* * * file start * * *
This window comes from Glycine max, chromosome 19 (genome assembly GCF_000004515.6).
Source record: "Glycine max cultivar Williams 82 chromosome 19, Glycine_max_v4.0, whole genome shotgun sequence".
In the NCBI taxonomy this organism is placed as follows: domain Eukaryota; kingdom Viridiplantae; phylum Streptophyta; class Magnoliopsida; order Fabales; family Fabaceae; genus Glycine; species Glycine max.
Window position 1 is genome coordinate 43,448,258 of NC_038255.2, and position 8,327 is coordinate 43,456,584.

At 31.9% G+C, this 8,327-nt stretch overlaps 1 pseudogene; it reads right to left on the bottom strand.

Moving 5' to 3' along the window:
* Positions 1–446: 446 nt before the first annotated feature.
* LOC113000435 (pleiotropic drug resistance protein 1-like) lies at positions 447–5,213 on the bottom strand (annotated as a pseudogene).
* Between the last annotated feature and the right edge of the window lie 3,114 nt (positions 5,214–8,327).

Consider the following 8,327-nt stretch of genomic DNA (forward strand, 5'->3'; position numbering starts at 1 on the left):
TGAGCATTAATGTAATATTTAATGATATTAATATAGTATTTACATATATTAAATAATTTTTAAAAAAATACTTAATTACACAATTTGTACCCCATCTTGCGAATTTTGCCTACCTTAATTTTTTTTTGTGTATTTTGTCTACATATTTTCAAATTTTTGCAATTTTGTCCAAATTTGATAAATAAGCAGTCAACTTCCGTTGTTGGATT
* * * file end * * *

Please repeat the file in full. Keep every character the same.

This window comes from Glycine max, chromosome 19 (genome assembly GCF_000004515.6).
Source record: "Glycine max cultivar Williams 82 chromosome 19, Glycine_max_v4.0, whole genome shotgun sequence".
In the NCBI taxonomy this organism is placed as follows: domain Eukaryota; kingdom Viridiplantae; phylum Streptophyta; class Magnoliopsida; order Fabales; family Fabaceae; genus Glycine; species Glycine max.
Window position 1 is genome coordinate 43,448,258 of NC_038255.2, and position 8,327 is coordinate 43,456,584.

At 31.9% G+C, this 8,327-nt stretch overlaps 1 pseudogene; it reads right to left on the bottom strand.

Moving 5' to 3' along the window:
* Positions 1–446: 446 nt before the first annotated feature.
* LOC113000435 (pleiotropic drug resistance protein 1-like) lies at positions 447–5,213 on the bottom strand (annotated as a pseudogene).
* Between the last annotated feature and the right edge of the window lie 3,114 nt (positions 5,214–8,327).

Consider the following 8,327-nt stretch of genomic DNA (forward strand, 5'->3'; position numbering starts at 1 on the left):
TGAGCATTAATGTAATATTTAATGATATTAATATAGTATTTACATATATTAAATAATTTTTAAAAAAATACTTAATTACACAATTTGTACCCCATCTTGCGAATTTTGCCTACCTTAATTTTTTTTTGTGTATTTTGTCTACATATTTTCAAATTTTTGCAATTTTGTCCAAATTTGATAAATAAGCAGTCAACTTCCGTTGTTGGATT